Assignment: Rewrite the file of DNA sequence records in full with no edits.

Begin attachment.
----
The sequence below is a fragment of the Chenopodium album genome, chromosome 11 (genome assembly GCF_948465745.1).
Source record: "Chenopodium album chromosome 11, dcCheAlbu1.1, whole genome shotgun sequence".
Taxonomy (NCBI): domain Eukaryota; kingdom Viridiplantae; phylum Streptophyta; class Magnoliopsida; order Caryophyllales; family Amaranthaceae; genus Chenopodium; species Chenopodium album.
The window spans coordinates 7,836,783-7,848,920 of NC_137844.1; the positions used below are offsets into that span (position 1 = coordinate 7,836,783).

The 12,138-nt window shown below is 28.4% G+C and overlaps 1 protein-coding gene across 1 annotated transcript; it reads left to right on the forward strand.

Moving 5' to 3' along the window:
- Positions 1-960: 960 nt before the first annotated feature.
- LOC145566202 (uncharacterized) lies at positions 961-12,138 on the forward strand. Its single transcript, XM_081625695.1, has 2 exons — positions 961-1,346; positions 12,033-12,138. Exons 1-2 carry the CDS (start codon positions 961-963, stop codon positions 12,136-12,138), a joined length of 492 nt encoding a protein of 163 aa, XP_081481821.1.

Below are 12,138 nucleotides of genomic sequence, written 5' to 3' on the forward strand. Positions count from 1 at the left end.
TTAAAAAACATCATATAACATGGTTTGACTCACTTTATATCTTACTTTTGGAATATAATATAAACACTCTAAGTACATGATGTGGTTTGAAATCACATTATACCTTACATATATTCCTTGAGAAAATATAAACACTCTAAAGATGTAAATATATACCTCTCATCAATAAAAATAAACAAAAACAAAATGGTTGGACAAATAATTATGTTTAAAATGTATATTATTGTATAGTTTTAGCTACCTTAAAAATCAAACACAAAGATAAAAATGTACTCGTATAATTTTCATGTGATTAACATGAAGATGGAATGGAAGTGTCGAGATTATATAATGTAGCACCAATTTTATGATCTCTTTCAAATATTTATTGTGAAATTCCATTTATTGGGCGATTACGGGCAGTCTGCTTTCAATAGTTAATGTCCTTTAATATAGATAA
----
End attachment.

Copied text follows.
The sequence below is a fragment of the Chenopodium album genome, chromosome 11 (genome assembly GCF_948465745.1).
Source record: "Chenopodium album chromosome 11, dcCheAlbu1.1, whole genome shotgun sequence".
Taxonomy (NCBI): domain Eukaryota; kingdom Viridiplantae; phylum Streptophyta; class Magnoliopsida; order Caryophyllales; family Amaranthaceae; genus Chenopodium; species Chenopodium album.
The window spans coordinates 7,836,783-7,848,920 of NC_137844.1; the positions used below are offsets into that span (position 1 = coordinate 7,836,783).

The 12,138-nt window shown below is 28.4% G+C and overlaps 1 protein-coding gene across 1 annotated transcript; it reads left to right on the forward strand.

Moving 5' to 3' along the window:
- Positions 1-960: 960 nt before the first annotated feature.
- LOC145566202 (uncharacterized) lies at positions 961-12,138 on the forward strand. Its single transcript, XM_081625695.1, has 2 exons — positions 961-1,346; positions 12,033-12,138. Exons 1-2 carry the CDS (start codon positions 961-963, stop codon positions 12,136-12,138), a joined length of 492 nt encoding a protein of 163 aa, XP_081481821.1.

Below are 12,138 nucleotides of genomic sequence, written 5' to 3' on the forward strand. Positions count from 1 at the left end.
TTAAAAAACATCATATAACATGGTTTGACTCACTTTATATCTTACTTTTGGAATATAATATAAACACTCTAAGTACATGATGTGGTTTGAAATCACATTATACCTTACATATATTCCTTGAGAAAATATAAACACTCTAAAGATGTAAATATATACCTCTCATCAATAAAAATAAACAAAAACAAAATGGTTGGACAAATAATTATGTTTAAAATGTATATTATTGTATAGTTTTAGCTACCTTAAAAATCAAACACAAAGATAAAAATGTACTCGTATAATTTTCATGTGATTAACATGAAGATGGAATGGAAGTGTCGAGATTATATAATGTAGCACCAATTTTATGATCTCTTTCAAATATTTATTGTGAAATTCCATTTATTGGGCGATTACGGGCAGTCTGCTTTCAATAGTTAATGTCCTTTAATATAGATAA